I do like the quality and feel of the old legacy lenses created for the old film cameras. To my mind they are built to a higher standard than the modern lenses made for the consumer market.
I recently saw a Carl Zeiss Jena 29mm lens advertised on ebay and was tempted and was surprised that no one else bid on it. So, I got myself a nice lens of good condition for £31.
There is a lot written about the company of Zeiss Jena and the fact that it was situated in the Eastern part of Germany after the second world war. The company Zeiss originated in Jena but after the war the Americans moved most of the staff and manufacturing to Oberkochen in the West of Germany. Optics were continued to be manufactured in the original factory in Jena and in some cases using the original technicians who chose to stay. Some would say that the quality of the Jena lenses doesn’t match that of the ones produced in Oberkochen but I think there is an element of snobbery in that statement. It may be that the quality control was a bit more relaxed at the Jena works but if you get a good example they are certainly good lenses.
You are, of course, stuck with manual focus when using these lenses on a digital camera but that doesn’t bother me at all. I often use manual focus with my digital lenses. On a Micro Four Thirds camera the focal length for this lens is 58mm which is a good focal length for Street Photography. The lens also has a close focus distance of 0.25m which is better than my Leica 25mm digital lens. I also like the way these old lenses have all the distance scales etc etched on the lens. It’s very handy for when you’re doing zone focusing, again, not something easy to do on a lens with no distance markings.
The lens fitting is the 42mm screw fit so I had to purchase a new adaptor for my micro four thirds cameras (Olympus OM-D E-M1 and Lumix GX8).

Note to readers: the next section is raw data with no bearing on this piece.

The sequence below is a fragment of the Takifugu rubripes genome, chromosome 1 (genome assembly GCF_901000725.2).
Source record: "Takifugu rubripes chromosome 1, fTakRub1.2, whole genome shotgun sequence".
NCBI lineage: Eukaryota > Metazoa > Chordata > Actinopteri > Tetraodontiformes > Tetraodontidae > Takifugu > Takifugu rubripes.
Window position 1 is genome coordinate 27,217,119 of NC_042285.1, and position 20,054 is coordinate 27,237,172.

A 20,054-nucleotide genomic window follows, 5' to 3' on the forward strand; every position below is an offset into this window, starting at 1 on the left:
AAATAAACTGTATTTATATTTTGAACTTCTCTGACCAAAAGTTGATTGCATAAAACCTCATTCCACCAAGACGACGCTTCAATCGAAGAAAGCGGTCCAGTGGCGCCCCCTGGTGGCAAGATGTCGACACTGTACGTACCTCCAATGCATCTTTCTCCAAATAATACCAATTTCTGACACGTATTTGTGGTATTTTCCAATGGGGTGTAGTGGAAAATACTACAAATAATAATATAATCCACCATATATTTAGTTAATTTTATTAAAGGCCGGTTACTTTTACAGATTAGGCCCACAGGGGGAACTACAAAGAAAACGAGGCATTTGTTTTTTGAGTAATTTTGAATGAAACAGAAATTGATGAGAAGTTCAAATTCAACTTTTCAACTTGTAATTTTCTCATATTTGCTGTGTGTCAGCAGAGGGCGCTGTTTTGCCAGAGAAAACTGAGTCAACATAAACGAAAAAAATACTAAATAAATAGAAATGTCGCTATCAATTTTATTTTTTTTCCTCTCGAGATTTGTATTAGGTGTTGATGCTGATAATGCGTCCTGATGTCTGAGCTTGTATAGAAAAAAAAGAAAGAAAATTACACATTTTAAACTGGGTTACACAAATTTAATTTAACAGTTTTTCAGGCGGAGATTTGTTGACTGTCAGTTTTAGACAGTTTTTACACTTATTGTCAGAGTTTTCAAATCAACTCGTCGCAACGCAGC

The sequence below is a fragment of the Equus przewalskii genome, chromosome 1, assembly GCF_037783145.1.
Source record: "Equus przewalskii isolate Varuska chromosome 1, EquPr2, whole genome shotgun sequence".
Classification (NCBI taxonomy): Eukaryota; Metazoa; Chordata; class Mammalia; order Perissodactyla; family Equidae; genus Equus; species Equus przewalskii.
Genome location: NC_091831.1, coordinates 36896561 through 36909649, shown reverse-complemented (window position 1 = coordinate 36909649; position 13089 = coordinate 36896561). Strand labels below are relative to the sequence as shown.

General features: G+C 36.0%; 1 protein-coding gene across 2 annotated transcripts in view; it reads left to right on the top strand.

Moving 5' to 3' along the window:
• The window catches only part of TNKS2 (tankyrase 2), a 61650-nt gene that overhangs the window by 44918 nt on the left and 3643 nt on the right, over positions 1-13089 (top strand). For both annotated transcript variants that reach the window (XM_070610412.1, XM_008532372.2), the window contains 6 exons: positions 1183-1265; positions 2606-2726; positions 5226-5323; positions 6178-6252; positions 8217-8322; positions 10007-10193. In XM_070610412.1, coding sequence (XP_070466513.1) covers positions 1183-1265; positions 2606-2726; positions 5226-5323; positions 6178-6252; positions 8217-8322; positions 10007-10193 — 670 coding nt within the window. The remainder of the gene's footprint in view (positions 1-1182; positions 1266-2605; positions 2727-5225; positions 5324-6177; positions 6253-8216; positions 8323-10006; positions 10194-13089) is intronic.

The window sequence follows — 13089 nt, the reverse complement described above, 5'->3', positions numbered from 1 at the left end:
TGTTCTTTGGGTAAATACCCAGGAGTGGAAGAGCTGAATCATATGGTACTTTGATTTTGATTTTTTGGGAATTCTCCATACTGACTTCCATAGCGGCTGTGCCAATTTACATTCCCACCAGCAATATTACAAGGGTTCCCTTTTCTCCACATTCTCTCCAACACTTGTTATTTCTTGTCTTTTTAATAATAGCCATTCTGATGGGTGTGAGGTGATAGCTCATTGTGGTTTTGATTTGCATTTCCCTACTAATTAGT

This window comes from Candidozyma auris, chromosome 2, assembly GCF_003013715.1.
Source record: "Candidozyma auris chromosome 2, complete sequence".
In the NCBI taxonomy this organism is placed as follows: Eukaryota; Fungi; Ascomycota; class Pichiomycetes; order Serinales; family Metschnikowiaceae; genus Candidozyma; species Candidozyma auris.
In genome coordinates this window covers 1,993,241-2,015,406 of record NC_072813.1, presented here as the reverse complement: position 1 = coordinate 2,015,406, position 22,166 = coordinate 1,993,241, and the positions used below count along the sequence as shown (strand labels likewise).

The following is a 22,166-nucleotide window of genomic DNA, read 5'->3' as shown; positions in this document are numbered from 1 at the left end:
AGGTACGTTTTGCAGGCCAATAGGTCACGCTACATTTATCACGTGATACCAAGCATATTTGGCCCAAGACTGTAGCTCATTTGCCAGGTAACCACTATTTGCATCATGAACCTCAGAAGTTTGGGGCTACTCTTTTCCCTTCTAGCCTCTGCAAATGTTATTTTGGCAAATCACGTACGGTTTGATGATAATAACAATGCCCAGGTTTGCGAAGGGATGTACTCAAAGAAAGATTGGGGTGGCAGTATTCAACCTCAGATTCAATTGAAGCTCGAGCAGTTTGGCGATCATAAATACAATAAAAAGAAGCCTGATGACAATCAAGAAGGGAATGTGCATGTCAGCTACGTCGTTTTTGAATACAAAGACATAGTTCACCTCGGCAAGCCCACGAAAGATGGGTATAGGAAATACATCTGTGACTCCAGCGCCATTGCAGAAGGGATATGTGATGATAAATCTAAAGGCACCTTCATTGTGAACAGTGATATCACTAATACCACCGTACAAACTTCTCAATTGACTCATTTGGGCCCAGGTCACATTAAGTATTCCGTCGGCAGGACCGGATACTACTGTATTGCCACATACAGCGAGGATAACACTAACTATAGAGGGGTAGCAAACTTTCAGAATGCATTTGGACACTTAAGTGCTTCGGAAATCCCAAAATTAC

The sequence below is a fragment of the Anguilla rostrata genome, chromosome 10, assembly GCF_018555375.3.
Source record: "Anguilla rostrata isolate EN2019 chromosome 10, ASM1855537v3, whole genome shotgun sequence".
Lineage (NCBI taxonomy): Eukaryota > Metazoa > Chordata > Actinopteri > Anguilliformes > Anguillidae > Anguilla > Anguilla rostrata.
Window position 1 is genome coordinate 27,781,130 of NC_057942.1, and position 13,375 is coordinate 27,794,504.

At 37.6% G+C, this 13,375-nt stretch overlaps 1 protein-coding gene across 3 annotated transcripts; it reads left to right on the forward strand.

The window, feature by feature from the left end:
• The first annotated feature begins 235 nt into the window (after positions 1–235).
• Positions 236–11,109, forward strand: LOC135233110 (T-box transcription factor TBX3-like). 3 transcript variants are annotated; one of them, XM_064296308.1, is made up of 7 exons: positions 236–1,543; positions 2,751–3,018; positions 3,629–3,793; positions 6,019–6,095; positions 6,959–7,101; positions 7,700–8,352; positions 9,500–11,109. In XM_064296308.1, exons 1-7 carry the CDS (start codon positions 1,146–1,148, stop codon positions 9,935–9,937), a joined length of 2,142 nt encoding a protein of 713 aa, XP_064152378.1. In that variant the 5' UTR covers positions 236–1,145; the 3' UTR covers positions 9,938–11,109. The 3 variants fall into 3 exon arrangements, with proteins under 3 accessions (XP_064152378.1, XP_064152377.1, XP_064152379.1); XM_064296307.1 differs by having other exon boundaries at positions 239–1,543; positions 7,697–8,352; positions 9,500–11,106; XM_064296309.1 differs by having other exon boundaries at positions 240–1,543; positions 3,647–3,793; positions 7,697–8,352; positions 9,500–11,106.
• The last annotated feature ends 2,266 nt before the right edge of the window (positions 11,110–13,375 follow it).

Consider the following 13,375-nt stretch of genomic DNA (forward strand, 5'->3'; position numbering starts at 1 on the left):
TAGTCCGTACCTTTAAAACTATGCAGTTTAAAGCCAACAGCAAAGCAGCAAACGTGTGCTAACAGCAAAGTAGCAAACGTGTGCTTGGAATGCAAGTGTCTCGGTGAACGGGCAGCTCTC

I chose the K & F Concept adaptor as I had purchased others in the past and some had been problematic and fitted the Lumix camera but not the Olympus. The one I chose was the Pro version which is a couple of pounds more expensive but was of excellent build quality and finish. It fitted both cameras very accurately without any play.
The lens and the adaptor look very good mounted on my Olympus OM-D.
I mounted the lens to my Lumix GX8 and went out for an afternoon photographing in a small town called Saffron Walden in Essex. These are some of the results. All jpgs straight out of the camera with no post processing:
Monday 2nd Dec 2019 – A cold start to today with temperatures just above freezing. A nice clear blue sky though which bode well for some high contrast photography. I decided to take a drive up to Saffron Walden in Essex, a nice town just north of where I live.
I thought I’d try capturing some street photography with people walking through shafts of light which should be achievable with the low sun at this time of year.
Just to make it a bit different I also thought I’d use one of my old film camera lenses on my Lumix GX8 so I would be using manual focus. The lens I used was a 35mm which gives an equivalent on 35mm of 70mm, f2.8 Olympus OM series.
A suitable shaft of light.
One of my Olympus film cameras was still loaded with Ilford HP5 rated to 800 ASA so I thought I’d take that with me too.
After taking a few shots on the digital around the Cross keys pub where I found some suitable lighting I ventured on up to the Old Sun Inn and St Marys church.
Some great light inside the church.
After taking a few shots my battery gave out on the GX8 and annoyingly, the battery that should have been charged wasn’t.
I thought that was a good opportunity to use the film camera so started shooting with that. After some shots the normal click – clunk of the mirror and shutter just went click. That meant that the mirror was stuck up, normally caused by not enough battery power. So, I thought ‘time for a coffee break’ whilst I changed the batteries in the OM40.
The Old Sun Inn.
With me and the camera refreshed I then went over to the older streets of Saffron Walden to finish off the film before returning home.